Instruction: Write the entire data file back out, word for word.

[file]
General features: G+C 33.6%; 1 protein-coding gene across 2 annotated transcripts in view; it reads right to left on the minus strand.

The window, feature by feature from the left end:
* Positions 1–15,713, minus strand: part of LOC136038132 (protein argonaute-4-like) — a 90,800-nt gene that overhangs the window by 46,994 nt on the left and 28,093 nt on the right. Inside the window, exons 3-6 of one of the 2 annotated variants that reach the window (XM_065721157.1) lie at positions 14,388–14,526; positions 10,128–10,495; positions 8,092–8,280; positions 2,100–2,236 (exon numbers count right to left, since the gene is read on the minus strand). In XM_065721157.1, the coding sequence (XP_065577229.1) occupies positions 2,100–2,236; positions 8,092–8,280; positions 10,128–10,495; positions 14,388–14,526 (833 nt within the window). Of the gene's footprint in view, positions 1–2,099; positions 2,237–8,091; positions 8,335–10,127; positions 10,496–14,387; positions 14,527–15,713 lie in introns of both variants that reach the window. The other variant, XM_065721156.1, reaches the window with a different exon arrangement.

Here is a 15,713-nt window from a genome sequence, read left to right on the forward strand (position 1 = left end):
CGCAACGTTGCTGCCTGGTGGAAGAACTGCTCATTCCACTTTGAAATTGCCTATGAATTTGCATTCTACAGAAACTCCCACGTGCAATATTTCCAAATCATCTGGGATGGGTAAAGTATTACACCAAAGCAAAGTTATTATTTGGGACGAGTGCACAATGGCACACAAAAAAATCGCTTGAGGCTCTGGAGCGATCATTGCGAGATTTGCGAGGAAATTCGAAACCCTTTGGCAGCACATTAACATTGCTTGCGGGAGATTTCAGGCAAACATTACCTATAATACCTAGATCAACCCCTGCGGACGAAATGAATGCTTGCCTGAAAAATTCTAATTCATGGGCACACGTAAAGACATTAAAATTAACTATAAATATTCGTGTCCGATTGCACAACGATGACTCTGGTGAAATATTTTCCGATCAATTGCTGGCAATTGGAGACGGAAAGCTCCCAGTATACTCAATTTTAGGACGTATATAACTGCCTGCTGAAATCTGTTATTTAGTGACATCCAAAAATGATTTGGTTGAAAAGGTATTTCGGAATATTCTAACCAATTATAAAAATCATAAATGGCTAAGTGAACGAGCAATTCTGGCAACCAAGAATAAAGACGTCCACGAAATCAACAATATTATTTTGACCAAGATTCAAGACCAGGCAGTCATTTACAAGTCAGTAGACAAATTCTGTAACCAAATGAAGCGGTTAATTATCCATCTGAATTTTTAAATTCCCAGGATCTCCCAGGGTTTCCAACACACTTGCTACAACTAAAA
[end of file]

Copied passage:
General features: G+C 33.6%; 1 protein-coding gene across 2 annotated transcripts in view; it reads right to left on the minus strand.

The window, feature by feature from the left end:
* Positions 1–15,713, minus strand: part of LOC136038132 (protein argonaute-4-like) — a 90,800-nt gene that overhangs the window by 46,994 nt on the left and 28,093 nt on the right. Inside the window, exons 3-6 of one of the 2 annotated variants that reach the window (XM_065721157.1) lie at positions 14,388–14,526; positions 10,128–10,495; positions 8,092–8,280; positions 2,100–2,236 (exon numbers count right to left, since the gene is read on the minus strand). In XM_065721157.1, the coding sequence (XP_065577229.1) occupies positions 2,100–2,236; positions 8,092–8,280; positions 10,128–10,495; positions 14,388–14,526 (833 nt within the window). Of the gene's footprint in view, positions 1–2,099; positions 2,237–8,091; positions 8,335–10,127; positions 10,496–14,387; positions 14,527–15,713 lie in introns of both variants that reach the window. The other variant, XM_065721156.1, reaches the window with a different exon arrangement.

Here is a 15,713-nt window from a genome sequence, read left to right on the forward strand (position 1 = left end):
CGCAACGTTGCTGCCTGGTGGAAGAACTGCTCATTCCACTTTGAAATTGCCTATGAATTTGCATTCTACAGAAACTCCCACGTGCAATATTTCCAAATCATCTGGGATGGGTAAAGTATTACACCAAAGCAAAGTTATTATTTGGGACGAGTGCACAATGGCACACAAAAAAATCGCTTGAGGCTCTGGAGCGATCATTGCGAGATTTGCGAGGAAATTCGAAACCCTTTGGCAGCACATTAACATTGCTTGCGGGAGATTTCAGGCAAACATTACCTATAATACCTAGATCAACCCCTGCGGACGAAATGAATGCTTGCCTGAAAAATTCTAATTCATGGGCACACGTAAAGACATTAAAATTAACTATAAATATTCGTGTCCGATTGCACAACGATGACTCTGGTGAAATATTTTCCGATCAATTGCTGGCAATTGGAGACGGAAAGCTCCCAGTATACTCAATTTTAGGACGTATATAACTGCCTGCTGAAATCTGTTATTTAGTGACATCCAAAAATGATTTGGTTGAAAAGGTATTTCGGAATATTCTAACCAATTATAAAAATCATAAATGGCTAAGTGAACGAGCAATTCTGGCAACCAAGAATAAAGACGTCCACGAAATCAACAATATTATTTTGACCAAGATTCAAGACCAGGCAGTCATTTACAAGTCAGTAGACAAATTCTGTAACCAAATGAAGCGGTTAATTATCCATCTGAATTTTTAAATTCCCAGGATCTCCCAGGGTTTCCAACACACTTGCTACAACTAAAA